Wednesday, 27 June 2018

Royal Military Academy Sandhurst Heritage Open Day


Thanks for popping in.

I love Heritage Open Days, don't you?

The Royal Military Academy Sandhurst opens its barbed wire gates to the public just once a year in these security conscious times, after all this is the place where Prince Harry did his 44 week Officer Cadet Training Course in 2005 before joining the Blues and Royals and being commissioned as an Army Officer in 2006.  His Passing Out Parade was attended by The Queen, the Duke of Edinburgh, the Duke and Duchess of Cornwall and Prince Wiiliam and there is a great painting to mark the occasion in the Old College.

While, we're inside the Old College, which we've entered by the steps leading to the Grand Entrance, straight ahead is the Indian Army Memorial Room with a display of colourful stained glass windows.

Other rooms contain paintings and exhibits.

A couple of rooms were set out for a regimental dinner.

I expect you are wondering what the building looks like!

At the end of the Sovreign's Parade, the Adjutant rides up the steps and dismounts in the Grand Entrance. This tradition began in 1926 but nobody really knows why this was done.

Since 1947 when the Royal Military Academy Sandhurst opened following reorganisation of other Colleges, over 41,000 Officer Cadets and Student Officers have been trained, including those from 80 different overseas countries and it has a reputation worldwide for excellence.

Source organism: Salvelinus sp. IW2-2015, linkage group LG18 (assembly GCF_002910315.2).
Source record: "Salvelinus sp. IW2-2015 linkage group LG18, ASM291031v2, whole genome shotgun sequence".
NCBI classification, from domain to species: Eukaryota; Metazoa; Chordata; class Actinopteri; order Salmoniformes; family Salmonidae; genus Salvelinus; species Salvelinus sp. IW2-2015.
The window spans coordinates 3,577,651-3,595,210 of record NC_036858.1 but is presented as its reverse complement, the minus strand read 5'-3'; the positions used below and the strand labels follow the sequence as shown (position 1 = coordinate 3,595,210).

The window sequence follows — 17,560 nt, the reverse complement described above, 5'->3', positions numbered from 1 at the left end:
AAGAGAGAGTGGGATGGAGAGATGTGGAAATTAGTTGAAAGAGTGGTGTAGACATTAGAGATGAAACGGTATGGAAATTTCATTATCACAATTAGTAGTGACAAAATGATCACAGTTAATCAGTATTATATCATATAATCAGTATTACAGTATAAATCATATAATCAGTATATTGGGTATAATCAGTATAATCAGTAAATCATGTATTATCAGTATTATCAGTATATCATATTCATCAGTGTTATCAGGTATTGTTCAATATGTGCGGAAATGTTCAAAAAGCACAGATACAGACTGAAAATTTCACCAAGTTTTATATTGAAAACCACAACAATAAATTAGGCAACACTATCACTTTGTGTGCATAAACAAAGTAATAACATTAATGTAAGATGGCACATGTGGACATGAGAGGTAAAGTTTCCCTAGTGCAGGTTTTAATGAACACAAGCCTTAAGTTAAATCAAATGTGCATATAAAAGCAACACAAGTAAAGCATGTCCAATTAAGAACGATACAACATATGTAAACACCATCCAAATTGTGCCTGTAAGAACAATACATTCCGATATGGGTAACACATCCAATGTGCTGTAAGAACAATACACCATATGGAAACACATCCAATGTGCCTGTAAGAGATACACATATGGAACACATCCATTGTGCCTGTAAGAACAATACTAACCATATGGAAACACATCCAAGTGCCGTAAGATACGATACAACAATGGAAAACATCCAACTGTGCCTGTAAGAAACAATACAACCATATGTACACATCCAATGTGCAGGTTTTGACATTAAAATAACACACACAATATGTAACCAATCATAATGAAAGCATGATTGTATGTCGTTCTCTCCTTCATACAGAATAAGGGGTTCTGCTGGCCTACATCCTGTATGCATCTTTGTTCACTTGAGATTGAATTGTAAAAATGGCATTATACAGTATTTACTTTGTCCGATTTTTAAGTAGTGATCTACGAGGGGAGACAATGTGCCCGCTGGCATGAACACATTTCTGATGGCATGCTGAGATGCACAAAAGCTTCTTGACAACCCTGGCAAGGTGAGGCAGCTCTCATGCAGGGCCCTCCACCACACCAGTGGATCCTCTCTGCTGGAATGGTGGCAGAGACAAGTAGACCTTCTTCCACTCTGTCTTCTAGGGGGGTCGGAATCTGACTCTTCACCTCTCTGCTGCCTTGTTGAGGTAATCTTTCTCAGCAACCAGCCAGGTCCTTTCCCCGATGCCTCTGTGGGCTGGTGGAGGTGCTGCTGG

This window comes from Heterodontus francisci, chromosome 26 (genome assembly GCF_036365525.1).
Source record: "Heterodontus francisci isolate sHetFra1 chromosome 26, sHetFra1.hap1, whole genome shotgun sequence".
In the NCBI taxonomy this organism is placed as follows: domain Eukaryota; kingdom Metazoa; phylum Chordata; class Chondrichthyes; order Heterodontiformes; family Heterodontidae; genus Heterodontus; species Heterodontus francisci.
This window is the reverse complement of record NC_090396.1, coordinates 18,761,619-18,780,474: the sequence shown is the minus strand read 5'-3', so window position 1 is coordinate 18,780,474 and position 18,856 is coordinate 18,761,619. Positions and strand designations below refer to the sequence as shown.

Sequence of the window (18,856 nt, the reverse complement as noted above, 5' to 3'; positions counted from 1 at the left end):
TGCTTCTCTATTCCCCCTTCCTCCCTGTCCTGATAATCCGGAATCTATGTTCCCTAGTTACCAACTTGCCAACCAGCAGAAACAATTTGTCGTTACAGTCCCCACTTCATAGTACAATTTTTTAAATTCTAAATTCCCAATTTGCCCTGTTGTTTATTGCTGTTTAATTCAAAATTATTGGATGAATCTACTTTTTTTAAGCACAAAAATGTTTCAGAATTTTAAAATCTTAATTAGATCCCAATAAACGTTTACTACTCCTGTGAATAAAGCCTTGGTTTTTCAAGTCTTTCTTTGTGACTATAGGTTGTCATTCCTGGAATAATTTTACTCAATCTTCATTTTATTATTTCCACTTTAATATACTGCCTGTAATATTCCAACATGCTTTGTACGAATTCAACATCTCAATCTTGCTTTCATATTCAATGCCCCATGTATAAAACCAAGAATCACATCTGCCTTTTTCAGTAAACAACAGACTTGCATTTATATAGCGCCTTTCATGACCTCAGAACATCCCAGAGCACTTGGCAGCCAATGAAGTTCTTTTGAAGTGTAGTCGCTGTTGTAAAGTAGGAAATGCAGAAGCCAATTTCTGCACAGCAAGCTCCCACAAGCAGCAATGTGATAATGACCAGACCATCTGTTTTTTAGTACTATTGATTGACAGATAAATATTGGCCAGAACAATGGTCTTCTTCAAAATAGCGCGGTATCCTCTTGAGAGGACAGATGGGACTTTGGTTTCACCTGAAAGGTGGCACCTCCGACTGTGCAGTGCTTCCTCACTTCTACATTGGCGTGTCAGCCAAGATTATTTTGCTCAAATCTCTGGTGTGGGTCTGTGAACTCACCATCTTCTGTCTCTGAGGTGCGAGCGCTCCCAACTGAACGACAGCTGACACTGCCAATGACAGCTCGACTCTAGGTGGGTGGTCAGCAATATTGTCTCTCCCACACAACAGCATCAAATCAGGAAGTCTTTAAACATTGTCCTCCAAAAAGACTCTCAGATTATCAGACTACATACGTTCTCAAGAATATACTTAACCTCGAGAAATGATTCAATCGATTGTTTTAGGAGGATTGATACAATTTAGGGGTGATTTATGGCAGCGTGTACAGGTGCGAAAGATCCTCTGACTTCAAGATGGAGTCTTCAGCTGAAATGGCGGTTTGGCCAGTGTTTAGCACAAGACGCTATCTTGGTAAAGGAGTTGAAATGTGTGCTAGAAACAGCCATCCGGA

Below are photos of the New College built between 1908 and 1911.

Outside the Grand Entrance of the Old College, an Arena was fenced off for various events which I'll tell you about another time.  The whole site is huge, with enormous water lily filled lakes, fields for polo and cricket matches, there was even an area devoted to stalls, food vendors and activities.   You could visit countless other buildings like the Chapel and Library, some of which could only be viewed from the outside. Lots and lots to see and steps to gather!

Until next time,



  1. I often visited Sandhurst with my parents as my grandmother's sister lived there. Sometimes we would take a walk in the area and end up visiting the chapel at the Royal Military Academy. I still keep in touch with one my great-aunt's sons who still lives in the family home as we exchange information on family history we've been researching. Thank you for the tour around the Academy from when you went there on Heritage Open Day. Impressive buildings and I like the painting, the stained glass windows and the general atmosphere of the place. I don't suppose you can wander around the grounds these days so it's good that there's an open day each year.

    1. It's a small world! You used to be able to cycle through the grounds to Camberley many years ago but that has stopped of course so you have to make the most of the open days.